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Below is an excerpt from an essay Sarah wrote with her writing group on going home from the hospital without her son. Sarah also writes a blog on her experience as a widowed parent at: http://adventuresinwidowedparenting.wordpress.com/

I stood at the edge of the sidewalk, desperately clutching a white, quilted package that an elderly, grandmotherly type had probably quilted as part of her volunteer work for the hospital. I remember thinking, ‘This is what fish must feel like inside their bowls’. I could see the world around me, but I couldn’t quite hear. Everything looked familiar, normal and real; cars honking, a delivery truck parked illegally, people walking by talking on cell phones. A totally normal Wednesday morning in the early summer. And yet, I felt like I had just arrived here from a foreign country and nothing around me made sense.

As the horns honked and the pedestrians on phones veered around me, I clutched my white, quilted package tighter. The thought ‘it’s not supposed to be like this’ rang out in my head. I probably actually mumbled it out loud, as tears dripped down my face, but given I was outside a hospital in downtown Toronto, nobody batted an eye. Where was my husband with the car, I thought. I don’t want to hold this stupid, quilted package anymore, I muttered to myself. Again, there was no reaction from the pedestrians around me. I wanted to sink into the car, hold my husband’s hand while he drove us home so I could disappear into the quiet, safe sanctuary of my house. But most of all, I wanted to scream “I don’t want this fucking quilted memory package. I want my baby!’ The night before, at 8pm, my son Ryder had been born, weighing barely one lb. Three hours later, my sweet, tiny first born son, died in my arms. And now here I was, 16 hours later, discharged from the hospital, standing on a sidewalk. The world continued to turn while mine fell apart. And instead of a holding a brand new baby, I was holding this stupid, white, quilted package in my arms, filled with pictures and momentos from my baby’s birth. Right. My baby. The one that isn’t in my arms like he is supposed to be, but the one that is dead. It’s not supposed to be like this, my brain yelled.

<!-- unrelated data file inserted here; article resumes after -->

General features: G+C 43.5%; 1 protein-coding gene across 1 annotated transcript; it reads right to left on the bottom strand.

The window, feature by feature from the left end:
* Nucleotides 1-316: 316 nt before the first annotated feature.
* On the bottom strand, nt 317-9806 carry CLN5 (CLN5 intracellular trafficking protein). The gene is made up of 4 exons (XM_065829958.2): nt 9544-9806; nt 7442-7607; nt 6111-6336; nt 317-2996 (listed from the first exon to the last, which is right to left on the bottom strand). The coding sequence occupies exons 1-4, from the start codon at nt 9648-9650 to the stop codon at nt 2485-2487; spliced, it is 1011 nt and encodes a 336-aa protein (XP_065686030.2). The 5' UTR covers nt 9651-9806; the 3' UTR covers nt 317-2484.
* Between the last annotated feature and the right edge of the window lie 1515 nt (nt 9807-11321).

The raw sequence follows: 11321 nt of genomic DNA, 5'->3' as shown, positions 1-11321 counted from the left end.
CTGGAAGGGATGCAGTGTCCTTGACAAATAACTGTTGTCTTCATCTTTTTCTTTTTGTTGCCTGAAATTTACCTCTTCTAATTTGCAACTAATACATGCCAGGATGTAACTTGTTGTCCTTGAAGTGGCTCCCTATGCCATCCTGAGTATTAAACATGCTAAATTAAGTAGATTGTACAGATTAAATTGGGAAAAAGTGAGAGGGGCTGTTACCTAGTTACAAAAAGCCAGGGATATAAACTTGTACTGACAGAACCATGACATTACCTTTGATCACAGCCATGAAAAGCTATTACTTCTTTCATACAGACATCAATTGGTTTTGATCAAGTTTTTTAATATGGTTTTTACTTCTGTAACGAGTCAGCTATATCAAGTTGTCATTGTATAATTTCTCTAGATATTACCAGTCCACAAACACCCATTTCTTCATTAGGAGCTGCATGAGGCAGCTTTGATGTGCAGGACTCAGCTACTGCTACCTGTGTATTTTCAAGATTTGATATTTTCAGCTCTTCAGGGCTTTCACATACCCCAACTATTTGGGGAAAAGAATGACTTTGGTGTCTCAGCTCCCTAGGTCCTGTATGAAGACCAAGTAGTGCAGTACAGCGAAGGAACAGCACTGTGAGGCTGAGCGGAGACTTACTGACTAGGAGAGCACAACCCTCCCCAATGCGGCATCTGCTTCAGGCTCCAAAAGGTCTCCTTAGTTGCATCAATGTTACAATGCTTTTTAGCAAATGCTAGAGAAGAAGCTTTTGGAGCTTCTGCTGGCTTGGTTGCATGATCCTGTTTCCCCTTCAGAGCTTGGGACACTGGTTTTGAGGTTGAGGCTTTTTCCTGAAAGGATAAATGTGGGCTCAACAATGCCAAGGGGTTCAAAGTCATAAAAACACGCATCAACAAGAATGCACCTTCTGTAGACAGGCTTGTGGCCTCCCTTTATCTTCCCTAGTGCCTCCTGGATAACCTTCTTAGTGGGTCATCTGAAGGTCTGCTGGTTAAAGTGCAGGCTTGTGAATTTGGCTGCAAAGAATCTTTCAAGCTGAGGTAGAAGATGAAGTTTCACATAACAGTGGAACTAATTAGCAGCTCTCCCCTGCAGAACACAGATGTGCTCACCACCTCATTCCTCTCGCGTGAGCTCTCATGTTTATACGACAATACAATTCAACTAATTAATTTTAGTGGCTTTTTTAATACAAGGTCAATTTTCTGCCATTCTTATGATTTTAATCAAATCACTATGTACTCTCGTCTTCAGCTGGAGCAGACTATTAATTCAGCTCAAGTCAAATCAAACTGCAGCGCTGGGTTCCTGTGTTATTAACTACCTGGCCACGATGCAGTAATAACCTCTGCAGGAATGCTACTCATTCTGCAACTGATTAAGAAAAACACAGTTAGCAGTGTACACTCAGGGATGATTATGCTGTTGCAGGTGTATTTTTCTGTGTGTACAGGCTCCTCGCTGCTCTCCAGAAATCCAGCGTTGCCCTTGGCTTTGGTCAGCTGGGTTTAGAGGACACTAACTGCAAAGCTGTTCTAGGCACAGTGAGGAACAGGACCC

12 days earlier, we received the call no expectant parent want to hear. My midwife called and gently said, ‘something abnormal has shown up on your anatomy ultrasound’. A few minutes later, she said, ‘I can’t promise you it will be okay. But I can promise you, I will do my best to get you an appointment with the genetics team at the hospital as quickly as possible.’ She was true to her word, and two days later, I was at Mt Sinai surrounded by what seemed to be a bajillion joyfully pregnant women, all excitedly waiting for appointments in which normal, happy results were being discussing. After the end of the longest ultrasound ever, the radiologist came in to the exam room, put her hand on my arm, and said softly “I’m so sorry, I have to confirm what the first ultrasound showed. I am seeing significant brain damage’. The room went dark, I fell into my husband’s arms and I was swallowed up by the sound of my own deep, guttural sobbing. It’s not supposed to be like this, my brain and my body screamed at me.